Ever since colonization, Latin America and the Caribbean have been in comparison to the developed countries - internationally inserted under unequal conditions. While periphery, the function of the region was to produce and to export necessary raw materials to the development of rich countries. During the consolidation of national States, this primary-exporter model of production fortified itself, and, although the transformations, the region is currently one of the main raw material exporters in the world. In this pro- cess, it is fundamental to understand the role of extractivism understood as a form of accumulation and exploration of natural resources that doesn?t consider its limits nor the sustainability of the utilized techniques. Today, Latin America and the Caribbean stand as the region of the world with more murdered land rights defenders and environmentalists. According to Global Witness, of the 197 environmentalists assassinated in the entire world in 2017, 116 have died in this region. These activists and social leaderships were assassinated for denouncing and facing governments and companies who appropriated their lands and contaminated the environment. Brazil, Colombia, Mexico, and Peru are the most affected countries in the region; nevertheless, the neighbouring States also registered different forms of violence against them. And this is only one of many extreme means utilized to silence the denouncing voices who act in defence of their land. These people face different forms of criminalization of protests, such as threats, physical and sexual violence, and aggressive legal actions. 60% of murders are related to the agribusiness and the extractivism entailed to mining activities.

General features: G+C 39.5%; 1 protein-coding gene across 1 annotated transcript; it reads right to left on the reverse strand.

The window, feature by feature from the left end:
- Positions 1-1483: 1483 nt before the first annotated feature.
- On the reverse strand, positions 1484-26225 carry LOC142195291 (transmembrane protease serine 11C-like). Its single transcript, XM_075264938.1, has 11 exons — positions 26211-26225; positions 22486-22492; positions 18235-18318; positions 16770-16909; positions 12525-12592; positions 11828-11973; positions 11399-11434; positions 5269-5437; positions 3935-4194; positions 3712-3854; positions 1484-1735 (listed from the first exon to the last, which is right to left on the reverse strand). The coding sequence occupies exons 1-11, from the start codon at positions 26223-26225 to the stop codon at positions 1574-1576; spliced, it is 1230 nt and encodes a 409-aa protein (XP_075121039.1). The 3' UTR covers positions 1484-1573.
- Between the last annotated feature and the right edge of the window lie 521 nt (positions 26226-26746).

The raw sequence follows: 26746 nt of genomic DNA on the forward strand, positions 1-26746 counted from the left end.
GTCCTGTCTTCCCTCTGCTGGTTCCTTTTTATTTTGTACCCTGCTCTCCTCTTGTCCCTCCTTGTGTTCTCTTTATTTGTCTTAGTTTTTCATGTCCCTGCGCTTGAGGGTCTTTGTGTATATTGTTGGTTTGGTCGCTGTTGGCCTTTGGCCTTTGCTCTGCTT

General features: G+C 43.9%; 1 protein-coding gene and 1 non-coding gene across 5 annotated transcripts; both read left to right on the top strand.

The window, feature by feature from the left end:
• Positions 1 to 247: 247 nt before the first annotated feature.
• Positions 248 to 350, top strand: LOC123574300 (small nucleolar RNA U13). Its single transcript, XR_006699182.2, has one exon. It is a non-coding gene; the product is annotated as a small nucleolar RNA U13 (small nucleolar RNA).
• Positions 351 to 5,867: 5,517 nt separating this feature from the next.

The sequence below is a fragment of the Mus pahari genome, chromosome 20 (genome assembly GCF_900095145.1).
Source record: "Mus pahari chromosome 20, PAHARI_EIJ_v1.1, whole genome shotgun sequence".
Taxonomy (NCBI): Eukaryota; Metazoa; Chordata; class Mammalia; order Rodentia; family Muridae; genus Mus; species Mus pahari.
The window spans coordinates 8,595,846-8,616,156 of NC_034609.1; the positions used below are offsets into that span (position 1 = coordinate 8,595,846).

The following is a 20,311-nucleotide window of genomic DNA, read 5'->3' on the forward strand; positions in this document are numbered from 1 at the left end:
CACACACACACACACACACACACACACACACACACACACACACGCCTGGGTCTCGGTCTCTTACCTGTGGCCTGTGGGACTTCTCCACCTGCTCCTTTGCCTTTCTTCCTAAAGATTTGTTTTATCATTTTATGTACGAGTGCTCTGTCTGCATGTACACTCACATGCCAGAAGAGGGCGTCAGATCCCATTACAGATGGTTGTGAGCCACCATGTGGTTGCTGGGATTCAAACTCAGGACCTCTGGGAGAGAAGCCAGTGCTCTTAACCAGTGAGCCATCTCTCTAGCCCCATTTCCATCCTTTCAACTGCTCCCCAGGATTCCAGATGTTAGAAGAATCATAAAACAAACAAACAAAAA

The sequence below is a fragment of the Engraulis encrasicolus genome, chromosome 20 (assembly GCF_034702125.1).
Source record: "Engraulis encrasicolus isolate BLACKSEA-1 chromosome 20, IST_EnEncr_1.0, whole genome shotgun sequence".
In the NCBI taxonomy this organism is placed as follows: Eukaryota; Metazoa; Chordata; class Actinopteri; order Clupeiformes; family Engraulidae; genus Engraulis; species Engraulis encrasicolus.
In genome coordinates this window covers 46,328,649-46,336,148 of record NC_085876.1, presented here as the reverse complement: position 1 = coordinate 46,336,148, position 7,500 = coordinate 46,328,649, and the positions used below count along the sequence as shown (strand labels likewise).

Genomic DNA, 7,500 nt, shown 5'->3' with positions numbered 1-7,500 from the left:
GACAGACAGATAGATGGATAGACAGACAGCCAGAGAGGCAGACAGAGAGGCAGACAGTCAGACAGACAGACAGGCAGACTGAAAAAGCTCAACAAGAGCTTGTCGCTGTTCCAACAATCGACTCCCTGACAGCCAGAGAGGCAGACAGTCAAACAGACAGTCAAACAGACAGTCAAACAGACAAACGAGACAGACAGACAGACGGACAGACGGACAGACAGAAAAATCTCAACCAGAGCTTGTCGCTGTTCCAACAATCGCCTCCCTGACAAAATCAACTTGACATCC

Pacha: Defending the Land – Extractivism, conflicts, and alternatives in Latin America and the Caribbean
File Type: pdf
Categories: Impacts of Extractive Industries, Mexico